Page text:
U.S. News

Three U.S. citizens dead in Mumbai, more "at risk"

WASHINGTON (Reuters) - At least three U.S. citizens, including a Brooklyn rabbi, were killed in militant attacks in the Indian capital Mumbai and the State Department said more Americans were at risk.

President George W. Bush said he was deeply saddened and the United States was working with India’s government to ensure the safety of those still under threat.

“We will continue to cooperate against these extremists who offer nothing but violence and hopelessness,” he said in a statement.

The Virginia-based Synchronicity Foundation said on its Web site that Alan Scherr and his 13-year-old daughter Naomi, Americans who were in India as part of a meditation program, had died in the attacks that have killed at least 124 people.

Separately, the New York office of the Chabad-Lubavitch Jewish group said a Brooklyn rabbi and his wife were killed in the siege on a Jewish center in Mumbai as part of the coordinated attacks. The rabbi was a dual U.S.-Israeli national and his wife Israeli, the group said.

“Rabbi Gavriel and Rivka Holtzberg, the beloved directors of Chabad-Lubavitch of Mumbai, were killed during one of the worst terrorist attacks to strike India in recent memory,” the Chabad’s New York headquarters said in a statement.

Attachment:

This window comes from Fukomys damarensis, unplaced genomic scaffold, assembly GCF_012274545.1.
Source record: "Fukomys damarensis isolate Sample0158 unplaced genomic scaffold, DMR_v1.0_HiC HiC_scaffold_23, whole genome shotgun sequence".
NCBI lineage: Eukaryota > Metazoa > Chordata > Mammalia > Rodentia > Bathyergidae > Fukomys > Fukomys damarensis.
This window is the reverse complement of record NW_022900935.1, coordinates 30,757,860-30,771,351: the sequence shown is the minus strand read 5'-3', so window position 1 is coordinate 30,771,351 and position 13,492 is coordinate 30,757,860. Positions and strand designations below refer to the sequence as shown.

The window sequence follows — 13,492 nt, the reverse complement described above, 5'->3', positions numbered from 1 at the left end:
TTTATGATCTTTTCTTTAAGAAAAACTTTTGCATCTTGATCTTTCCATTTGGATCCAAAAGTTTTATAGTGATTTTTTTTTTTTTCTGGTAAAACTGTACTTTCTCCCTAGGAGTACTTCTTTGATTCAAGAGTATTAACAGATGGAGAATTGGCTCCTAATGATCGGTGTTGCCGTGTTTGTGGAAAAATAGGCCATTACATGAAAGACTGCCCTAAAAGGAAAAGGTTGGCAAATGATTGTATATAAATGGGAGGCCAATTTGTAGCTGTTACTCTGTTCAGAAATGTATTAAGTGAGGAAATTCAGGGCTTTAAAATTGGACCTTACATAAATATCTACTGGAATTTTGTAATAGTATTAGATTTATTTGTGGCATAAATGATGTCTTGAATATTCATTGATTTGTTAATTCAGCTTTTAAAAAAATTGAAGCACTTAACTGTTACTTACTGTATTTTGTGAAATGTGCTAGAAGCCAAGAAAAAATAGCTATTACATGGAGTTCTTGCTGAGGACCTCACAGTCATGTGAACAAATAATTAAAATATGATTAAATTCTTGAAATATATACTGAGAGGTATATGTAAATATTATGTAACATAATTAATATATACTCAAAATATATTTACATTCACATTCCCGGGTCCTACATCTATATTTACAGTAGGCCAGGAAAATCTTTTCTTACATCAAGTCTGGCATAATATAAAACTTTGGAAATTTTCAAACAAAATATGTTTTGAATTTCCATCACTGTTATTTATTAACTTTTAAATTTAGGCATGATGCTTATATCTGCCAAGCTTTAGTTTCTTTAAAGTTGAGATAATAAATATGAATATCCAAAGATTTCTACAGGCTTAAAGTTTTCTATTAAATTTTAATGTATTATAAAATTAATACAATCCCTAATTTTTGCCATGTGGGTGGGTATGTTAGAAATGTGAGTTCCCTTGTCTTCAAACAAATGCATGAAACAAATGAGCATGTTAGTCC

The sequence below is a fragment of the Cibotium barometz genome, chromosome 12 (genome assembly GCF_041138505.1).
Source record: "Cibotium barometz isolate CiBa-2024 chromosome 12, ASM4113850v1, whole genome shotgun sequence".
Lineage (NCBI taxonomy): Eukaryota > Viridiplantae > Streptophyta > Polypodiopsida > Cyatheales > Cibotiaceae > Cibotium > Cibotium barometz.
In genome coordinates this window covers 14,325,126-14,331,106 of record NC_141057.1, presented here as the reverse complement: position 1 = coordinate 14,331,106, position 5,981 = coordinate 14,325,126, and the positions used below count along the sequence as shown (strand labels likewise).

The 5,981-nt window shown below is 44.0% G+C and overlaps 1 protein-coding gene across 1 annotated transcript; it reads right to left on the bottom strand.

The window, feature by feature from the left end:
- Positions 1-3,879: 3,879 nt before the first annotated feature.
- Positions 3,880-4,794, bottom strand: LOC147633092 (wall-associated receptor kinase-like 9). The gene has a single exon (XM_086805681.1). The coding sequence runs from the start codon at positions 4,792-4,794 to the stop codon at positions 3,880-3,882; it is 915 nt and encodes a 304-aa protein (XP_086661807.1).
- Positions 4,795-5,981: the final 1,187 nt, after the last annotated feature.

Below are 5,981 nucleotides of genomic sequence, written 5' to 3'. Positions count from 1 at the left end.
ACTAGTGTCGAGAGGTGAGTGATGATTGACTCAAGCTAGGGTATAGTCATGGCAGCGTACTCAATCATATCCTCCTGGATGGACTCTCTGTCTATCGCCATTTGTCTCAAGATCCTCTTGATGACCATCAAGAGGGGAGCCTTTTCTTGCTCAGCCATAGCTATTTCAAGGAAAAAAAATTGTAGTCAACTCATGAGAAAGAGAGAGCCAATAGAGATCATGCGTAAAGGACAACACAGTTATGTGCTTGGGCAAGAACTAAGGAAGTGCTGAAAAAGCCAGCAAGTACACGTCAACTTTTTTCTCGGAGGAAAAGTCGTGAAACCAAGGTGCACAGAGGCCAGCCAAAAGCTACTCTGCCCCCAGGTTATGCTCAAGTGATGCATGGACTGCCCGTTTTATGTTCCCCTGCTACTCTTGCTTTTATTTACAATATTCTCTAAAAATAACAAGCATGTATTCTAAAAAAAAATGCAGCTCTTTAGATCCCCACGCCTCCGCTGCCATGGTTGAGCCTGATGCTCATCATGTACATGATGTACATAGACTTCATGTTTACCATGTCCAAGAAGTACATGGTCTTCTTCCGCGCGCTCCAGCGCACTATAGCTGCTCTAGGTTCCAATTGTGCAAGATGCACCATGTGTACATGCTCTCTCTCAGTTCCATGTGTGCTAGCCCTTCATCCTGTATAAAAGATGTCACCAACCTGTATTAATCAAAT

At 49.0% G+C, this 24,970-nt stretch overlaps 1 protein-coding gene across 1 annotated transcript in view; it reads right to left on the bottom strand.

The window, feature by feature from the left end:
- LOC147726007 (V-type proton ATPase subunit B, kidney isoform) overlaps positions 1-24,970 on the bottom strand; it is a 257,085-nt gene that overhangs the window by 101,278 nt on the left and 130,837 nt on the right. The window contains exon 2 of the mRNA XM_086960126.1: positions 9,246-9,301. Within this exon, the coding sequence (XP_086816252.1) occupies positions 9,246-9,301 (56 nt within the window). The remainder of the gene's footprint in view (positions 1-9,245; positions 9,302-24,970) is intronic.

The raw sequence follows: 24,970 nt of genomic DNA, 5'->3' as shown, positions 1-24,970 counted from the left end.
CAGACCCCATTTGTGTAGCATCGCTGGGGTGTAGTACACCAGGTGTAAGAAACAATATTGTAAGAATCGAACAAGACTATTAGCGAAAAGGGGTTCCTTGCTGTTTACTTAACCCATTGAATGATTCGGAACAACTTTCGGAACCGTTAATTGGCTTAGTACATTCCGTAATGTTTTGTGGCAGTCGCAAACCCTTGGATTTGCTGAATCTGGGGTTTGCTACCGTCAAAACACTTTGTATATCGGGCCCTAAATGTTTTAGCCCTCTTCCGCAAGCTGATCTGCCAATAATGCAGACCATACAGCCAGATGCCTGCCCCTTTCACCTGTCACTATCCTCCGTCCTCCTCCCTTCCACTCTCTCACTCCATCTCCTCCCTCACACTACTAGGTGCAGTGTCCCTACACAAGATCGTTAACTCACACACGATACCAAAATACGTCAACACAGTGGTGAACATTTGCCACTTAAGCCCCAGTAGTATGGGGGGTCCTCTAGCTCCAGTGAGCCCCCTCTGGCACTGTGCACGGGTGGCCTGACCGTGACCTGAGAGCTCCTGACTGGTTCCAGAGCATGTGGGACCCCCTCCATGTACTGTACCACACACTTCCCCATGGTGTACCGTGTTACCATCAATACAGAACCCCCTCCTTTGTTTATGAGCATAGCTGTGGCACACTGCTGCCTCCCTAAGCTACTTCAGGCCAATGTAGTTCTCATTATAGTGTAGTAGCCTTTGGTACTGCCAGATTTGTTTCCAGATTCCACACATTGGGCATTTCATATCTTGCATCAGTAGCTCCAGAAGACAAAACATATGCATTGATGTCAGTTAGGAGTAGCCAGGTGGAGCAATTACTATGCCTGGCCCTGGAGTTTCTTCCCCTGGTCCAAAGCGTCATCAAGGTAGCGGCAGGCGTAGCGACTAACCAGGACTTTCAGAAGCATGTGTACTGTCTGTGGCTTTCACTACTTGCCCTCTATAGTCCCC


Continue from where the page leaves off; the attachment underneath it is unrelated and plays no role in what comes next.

The couple’s son, who turns two on Saturday, escaped along with his nanny, the group said.

Slideshow ( 4 images )

State Department spokesman Gordon Duguid said: “There are still Americans at risk on the ground and we want to be very, very careful with any facts.”

At least 124 people have been killed and 284 wounded in the attacks on India’s financial hub.

Indian commandos on Friday stormed the Jewish center, killing two suspected Islamist gunmen but failing to save five hostages. Rescue efforts were still going on at the luxury Taj hotel where many foreigners stay while in Mumbai.

Duguid said a State Department hotline had received around 1,500 calls for information about friends and relatives.

U.S. consular staff are stationed at hotels affected by the attacks as well as hospitals in order to identify Americans in need of help as quickly as possible, he said.

Secretary of State Condoleezza Rice has over the past 36 hours spoken to India’s foreign minister as well as Pakistan’s President Asif Ali Zardari, said Duguid.

Rice also called U.S. President-elect Barack Obama twice to brief him, said Duguid. Aides to Obama said he had also received an intelligence briefing on the attacks.

Duguid said Rice had spoken to Zardari to “get a good sense of what is happening in the region.”

“Regional tensions have been a historical factor in South Asia and the United States has always worked for lessening those tensions,” he added.

Additional reporting by Deborah Charles and Arshad Mohammed, editing by Alan Elsner